In a recent development with potentially significant implications for insurers and physicians in California, the state’s highest court has revived a long-standing and high-profile lawsuit. The case, which dates back to 2012, involves a legal battle between the California Medical Association (CMA) and Aetna, one of the largest health insurance providers in the country. The CMA, representing nearly 50,000 physicians, alleges that Aetna engaged in illegal retaliation against doctors who referred their patients to certain out-of-network medical facilities.
Out-of-network providers and clinics accounted for only 4.7% of professional medical claims in 2020, as reported in a federal report released earlier this month. However, such claims are more likely to face denials and result in unexpected medical bills, which has led to the enactment of state and federal laws targeting “surprise billing.”
On July 17, the California Supreme Court unanimously revived the CMA v Aetna case after it had previously been dismissed by a judge and a state appeals court, who questioned the CMA’s standing to sue Aetna. The high court’s ruling clarified that the CMA does have the right to sue on its own behalf, but it refrained from commenting on the merits of the case.
As a result of this ruling, the CMA’s lawsuit is expected to return to Superior Court in Los Angeles County. While the case will not have a direct nationwide impact as it is being heard in state court, the outcome could influence judicial thinking in other jurisdictions.
The lawsuit, filed in 2012, alleges that Aetna’s actions have had a detrimental effect on patient care by mistreating and terminating contract physicians who referred patients to out-of-network ambulatory surgery centers. Aetna’s defense argued that their policy aimed to encourage physicians to use in-network care providers, such as ambulatory surgery centers, to ensure better coordination of care. The insurer claimed that the policy was not intended to interfere with medical judgments but rather to address potential financial conflicts of interest.
In a 2012 letter to the CMA, an Aetna attorney went further, suggesting that some physicians and their business partners were benefitting excessively at the expense of Aetna’s plan members and employers.
Notably, the CMA’s lawsuit has received support from various entities in the form of friend-of-the-court legal briefs. These include the California attorney general, city attorneys from several major California cities, the American Medical Association (AMA), major labor unions, the AIDS Healthcare Foundation, and the consumer advocacy group Consumer Watchdog. On the other side, Aetna has garnered support from the US Chamber of Commerce, the California Association of Health Plans, and the Association of California Life and Health Insurance Companies.
Following the recent ruling reviving the CMA v Aetna case, Aetna, which is now part of CVS Health, has chosen not to provide any comments on the matter.
In contrast, the California Medical Association (CMA) has responded to the ruling through a statement from its president, Dr. Donaldo Hernandez, who is an internist and hospitalist. Dr. Hernandez asserted that the practice of threatening physicians who refer patients to out-of-network providers is illegal, and the CMA is pleased that the court recognizes their right to challenge such practices in a legal setting.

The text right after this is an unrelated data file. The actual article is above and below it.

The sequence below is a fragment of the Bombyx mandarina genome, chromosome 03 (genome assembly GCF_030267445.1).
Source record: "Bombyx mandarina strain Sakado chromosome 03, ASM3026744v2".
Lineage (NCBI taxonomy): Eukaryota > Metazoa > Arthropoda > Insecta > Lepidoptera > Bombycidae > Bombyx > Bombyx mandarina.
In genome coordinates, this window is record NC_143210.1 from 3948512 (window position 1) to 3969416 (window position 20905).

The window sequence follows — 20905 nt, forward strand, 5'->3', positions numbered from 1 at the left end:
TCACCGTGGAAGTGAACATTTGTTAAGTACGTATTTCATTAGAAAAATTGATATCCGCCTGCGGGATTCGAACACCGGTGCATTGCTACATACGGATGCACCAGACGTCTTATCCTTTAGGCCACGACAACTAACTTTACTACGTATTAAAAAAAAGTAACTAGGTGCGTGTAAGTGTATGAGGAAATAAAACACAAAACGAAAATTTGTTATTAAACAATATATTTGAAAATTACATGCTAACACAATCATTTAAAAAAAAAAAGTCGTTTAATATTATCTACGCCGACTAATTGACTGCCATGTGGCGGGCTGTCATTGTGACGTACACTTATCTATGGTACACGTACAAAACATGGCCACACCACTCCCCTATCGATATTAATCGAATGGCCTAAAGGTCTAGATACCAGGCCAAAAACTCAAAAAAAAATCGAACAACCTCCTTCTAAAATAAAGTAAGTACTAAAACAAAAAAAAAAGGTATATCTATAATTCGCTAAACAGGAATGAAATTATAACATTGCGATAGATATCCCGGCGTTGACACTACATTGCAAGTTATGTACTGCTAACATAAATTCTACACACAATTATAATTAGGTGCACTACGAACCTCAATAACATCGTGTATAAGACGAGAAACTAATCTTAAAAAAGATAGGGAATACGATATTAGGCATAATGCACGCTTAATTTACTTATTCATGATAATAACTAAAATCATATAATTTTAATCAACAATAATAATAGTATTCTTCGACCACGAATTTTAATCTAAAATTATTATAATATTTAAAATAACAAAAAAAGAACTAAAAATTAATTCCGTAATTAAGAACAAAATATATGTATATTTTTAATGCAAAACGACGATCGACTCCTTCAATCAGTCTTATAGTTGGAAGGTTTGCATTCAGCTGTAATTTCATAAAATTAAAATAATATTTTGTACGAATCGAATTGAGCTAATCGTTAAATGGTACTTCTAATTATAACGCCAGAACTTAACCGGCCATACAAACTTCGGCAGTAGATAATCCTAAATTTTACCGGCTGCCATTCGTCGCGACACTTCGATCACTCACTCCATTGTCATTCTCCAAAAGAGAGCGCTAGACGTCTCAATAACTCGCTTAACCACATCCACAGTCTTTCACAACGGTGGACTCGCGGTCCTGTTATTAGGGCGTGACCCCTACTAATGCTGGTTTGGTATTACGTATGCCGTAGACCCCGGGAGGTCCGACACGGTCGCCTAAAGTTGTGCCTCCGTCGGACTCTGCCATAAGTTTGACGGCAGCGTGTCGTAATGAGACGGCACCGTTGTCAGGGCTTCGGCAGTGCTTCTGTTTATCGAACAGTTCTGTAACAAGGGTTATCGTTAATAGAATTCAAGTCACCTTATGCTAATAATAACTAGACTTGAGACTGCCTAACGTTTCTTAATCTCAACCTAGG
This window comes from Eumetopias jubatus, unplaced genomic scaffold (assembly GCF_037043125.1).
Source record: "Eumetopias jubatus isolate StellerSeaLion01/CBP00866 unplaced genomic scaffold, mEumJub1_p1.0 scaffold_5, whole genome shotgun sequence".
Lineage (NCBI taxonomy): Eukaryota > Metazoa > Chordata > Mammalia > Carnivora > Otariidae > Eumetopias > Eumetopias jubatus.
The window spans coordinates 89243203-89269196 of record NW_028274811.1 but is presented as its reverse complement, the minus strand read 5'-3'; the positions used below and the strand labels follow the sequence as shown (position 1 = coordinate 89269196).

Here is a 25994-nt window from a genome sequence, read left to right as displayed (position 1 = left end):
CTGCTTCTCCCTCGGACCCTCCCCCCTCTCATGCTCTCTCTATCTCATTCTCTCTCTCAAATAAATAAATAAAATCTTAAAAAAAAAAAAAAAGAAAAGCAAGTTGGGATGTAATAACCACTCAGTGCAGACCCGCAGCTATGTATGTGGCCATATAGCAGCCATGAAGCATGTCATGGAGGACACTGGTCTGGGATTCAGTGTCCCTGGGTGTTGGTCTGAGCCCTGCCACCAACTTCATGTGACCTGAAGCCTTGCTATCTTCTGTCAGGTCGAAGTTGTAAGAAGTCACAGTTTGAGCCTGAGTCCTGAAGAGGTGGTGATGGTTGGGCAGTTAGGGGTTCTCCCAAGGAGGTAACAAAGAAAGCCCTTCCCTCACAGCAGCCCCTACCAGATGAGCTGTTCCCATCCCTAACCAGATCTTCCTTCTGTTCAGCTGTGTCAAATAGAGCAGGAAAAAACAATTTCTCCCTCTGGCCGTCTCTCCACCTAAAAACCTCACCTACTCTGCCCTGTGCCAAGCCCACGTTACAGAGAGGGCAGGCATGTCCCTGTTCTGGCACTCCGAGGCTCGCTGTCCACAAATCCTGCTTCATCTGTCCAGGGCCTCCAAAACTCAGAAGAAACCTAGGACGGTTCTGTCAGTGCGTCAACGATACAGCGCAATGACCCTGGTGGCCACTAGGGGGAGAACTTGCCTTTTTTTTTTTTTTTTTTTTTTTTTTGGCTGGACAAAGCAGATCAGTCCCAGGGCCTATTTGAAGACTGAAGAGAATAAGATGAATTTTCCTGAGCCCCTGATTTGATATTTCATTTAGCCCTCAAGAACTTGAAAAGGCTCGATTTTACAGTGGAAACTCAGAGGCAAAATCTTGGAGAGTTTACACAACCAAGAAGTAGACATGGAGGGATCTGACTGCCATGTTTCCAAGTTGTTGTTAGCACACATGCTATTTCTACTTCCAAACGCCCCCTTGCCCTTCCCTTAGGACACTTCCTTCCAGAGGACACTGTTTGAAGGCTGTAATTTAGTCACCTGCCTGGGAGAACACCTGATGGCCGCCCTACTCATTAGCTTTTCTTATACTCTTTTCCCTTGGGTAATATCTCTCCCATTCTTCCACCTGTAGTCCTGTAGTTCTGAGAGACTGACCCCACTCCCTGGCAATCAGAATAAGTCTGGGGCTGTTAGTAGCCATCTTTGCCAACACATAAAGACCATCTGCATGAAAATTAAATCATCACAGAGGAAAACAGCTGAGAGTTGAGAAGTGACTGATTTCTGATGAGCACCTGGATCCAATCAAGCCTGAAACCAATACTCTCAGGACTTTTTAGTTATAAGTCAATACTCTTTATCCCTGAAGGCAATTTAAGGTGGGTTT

To understand why some insurers might punish doctors for referring patients to healthcare providers outside their approved network, Dr. Jack Hoadley, a research professor emeritus at Georgetown University’s McCourt School of Public Policy, offered some insights. Many health plans do not cover out-of-network care, and those that do, such as PPOs and hybrid plans, often require patients to pay a larger share of the total cost or have a separate or higher deductible. Patients may end up blaming insurers for the higher costs associated with out-of-network care, leading to tensions. Additionally, insurers may be unhappy when physicians refer patients out of network, as they have contractual agreements with these physicians to direct a certain number of patients within the insurer’s network.
Despite the federal No Surprises Act, passed by Congress in 2020 to address surprise medical billing, the relationship between providers and insurers concerning out-of-network fees has not improved significantly. As the effects of the law are still being worked out in the courts, an adversarial relationship persists.
In California, the out-of-network landscape experienced changes three years prior to the federal law. In 2017, the state enacted its own no-surprise-billing law to protect consumers from unexpected medical bills when they receive non-emergency services at an in-network health facility but from an out-of-network provider without their consent. In such cases, patients are only required to pay according to in-network cost-sharing agreements. As a result of this law, a 2019 report from the USC-Brookings Schaeffer Initiative for Health Policy found indications that out-of-network care was decreasing in California, except for emergency situations, potentially due to the state’s legislation.
Given the potential ramifications of this case, it will be closely monitored by both the medical and insurance communities. The court’s decision could have far-reaching effects on how insurers interact with physicians and handle out-of-network referrals in California and potentially influence similar legal matters in other states.